The calculation of the SVI is not very complicated. Processing steps in their chronological order are listed below:
Selection of study area, time frame, resolution and (de-)activation of additional features (described in sections 1-4)
Application of cloud-mask algorithm to all images
Calculation of statistics for each image (calculation of mean and standard deviation for pixel i during time period j over n years)
Calculation of the SVI for each acquisition date
Generation of charts for EVI and SVI timelines
Generation of interactive chart (optional)
Creation of legends
Calculation and export of images with highest and lowest SVI mean (optional)
Export of SVI images for selected time period
After finishing the calculations, Google Earth Engine will display the latest SVI image in the map section. The latest EVI image and the mean EVI image of the whole timescale will be added to the "Layers", but will be deactivated. You can visualize them by hovering over "Layers" and activating their checkboxes. A visual comparison of the layers can be conducted by using the sliders. In order to receive a pixel value from the visualized images go to the "Inspector" tab and click on a location within you AOI.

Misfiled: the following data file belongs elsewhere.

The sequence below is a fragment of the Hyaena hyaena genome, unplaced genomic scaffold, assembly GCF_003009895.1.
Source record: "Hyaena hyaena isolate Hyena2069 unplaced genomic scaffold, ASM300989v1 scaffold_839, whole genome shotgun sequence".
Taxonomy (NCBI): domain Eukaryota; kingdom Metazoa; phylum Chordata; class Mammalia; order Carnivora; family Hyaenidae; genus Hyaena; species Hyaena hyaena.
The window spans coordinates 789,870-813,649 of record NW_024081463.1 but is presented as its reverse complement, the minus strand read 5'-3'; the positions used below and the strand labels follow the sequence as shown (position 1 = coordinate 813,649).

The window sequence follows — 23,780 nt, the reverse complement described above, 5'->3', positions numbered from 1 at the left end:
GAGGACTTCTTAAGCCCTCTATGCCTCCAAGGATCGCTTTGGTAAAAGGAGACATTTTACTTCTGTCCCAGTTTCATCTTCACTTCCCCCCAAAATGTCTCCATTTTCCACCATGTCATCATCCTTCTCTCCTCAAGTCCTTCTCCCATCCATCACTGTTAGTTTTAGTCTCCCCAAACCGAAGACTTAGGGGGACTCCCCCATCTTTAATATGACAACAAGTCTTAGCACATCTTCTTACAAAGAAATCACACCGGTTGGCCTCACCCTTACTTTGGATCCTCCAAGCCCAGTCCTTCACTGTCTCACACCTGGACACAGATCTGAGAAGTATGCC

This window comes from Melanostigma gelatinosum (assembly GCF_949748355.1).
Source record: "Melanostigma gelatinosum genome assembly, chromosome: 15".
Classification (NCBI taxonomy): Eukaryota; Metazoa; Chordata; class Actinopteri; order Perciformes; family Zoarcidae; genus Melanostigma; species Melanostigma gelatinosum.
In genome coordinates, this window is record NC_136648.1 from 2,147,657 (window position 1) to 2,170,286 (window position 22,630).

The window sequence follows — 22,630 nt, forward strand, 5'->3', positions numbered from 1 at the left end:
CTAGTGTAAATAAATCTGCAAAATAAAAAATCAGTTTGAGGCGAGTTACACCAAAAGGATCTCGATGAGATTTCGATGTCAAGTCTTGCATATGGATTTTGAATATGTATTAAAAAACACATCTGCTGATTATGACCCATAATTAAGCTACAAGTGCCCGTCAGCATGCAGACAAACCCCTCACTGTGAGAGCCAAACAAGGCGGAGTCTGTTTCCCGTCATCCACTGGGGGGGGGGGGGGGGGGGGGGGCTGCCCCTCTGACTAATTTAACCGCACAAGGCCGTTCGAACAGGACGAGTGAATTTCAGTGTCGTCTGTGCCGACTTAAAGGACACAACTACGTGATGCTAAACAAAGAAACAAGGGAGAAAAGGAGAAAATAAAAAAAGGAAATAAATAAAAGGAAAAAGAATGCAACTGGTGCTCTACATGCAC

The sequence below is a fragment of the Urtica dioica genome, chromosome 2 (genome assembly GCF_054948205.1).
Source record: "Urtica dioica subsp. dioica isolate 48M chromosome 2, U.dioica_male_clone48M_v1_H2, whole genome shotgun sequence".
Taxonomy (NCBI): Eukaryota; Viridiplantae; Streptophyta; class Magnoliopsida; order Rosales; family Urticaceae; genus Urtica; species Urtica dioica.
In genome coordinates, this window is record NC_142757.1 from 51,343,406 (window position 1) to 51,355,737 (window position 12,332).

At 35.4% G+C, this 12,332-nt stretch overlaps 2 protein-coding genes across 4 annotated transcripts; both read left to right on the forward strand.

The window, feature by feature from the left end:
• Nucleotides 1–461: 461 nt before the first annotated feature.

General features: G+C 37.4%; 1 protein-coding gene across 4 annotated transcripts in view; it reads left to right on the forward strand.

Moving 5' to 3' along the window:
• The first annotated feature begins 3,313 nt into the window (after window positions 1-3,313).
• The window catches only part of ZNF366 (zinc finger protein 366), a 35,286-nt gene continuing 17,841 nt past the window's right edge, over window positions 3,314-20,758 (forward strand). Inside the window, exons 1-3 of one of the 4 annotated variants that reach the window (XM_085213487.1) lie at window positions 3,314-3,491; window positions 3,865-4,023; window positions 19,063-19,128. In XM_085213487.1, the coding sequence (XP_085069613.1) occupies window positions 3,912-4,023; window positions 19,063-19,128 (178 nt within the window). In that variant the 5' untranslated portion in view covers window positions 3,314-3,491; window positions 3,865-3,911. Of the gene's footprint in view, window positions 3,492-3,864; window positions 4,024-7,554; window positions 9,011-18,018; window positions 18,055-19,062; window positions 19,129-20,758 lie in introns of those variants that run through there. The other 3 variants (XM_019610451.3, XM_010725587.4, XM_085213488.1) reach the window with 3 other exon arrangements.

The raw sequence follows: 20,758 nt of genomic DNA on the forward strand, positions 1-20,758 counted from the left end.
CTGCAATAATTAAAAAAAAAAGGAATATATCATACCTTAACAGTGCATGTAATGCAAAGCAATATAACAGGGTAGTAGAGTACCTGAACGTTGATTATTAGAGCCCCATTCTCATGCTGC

The charts, which are printed into the "Console" display the EVI and SVI over time by taking the mean of all pixels in your AOI for each acquisition date. A positive SVI indicates a good vegetation condition which is better than the average for the specific period. A negative SVI indicates a worse vegetation condition compared to the average of the specific period. This phenomenon might be connected to droughts. The severity and spatial distribution of droughts that occurred in the past can be examined by analysing the graphs and the images. Even the observation of imminent droughts might be possible if combined with additional data sources.
Downloading the results might be inevitable for further analysis. However, as mentioned above, downloading large image timelines is not one of Google Earth Engine's strengths. Should you want to download the images, you can start the download of the images by selecting the "Run" button of each filename within the "Tasks" tab. It is possible to start all tasks at the same time by using this script. The naming of the files follows this scheme:
Providing an AOI with a large spatial extent or overly increasing the processing resolution might cause server-based timeouts. An alert might appear to indicate that the website is not responding. You can press "wait" in order to wait until the server finishes the calculations. This might not always solve the problem of processing timeouts. Sometimes a downsizing of the AOI or an increasing of the processing resolution is inevitable.
The legends pick their maximum and minimum values from the visualization parameters in the "Imports" section. If you wish to adapt the numbers in the legend to a new visualization layout, you have to import the new settings to the script, delete the old visualization parameters and rename the new parameters to the same name as the old ones before re-running the script.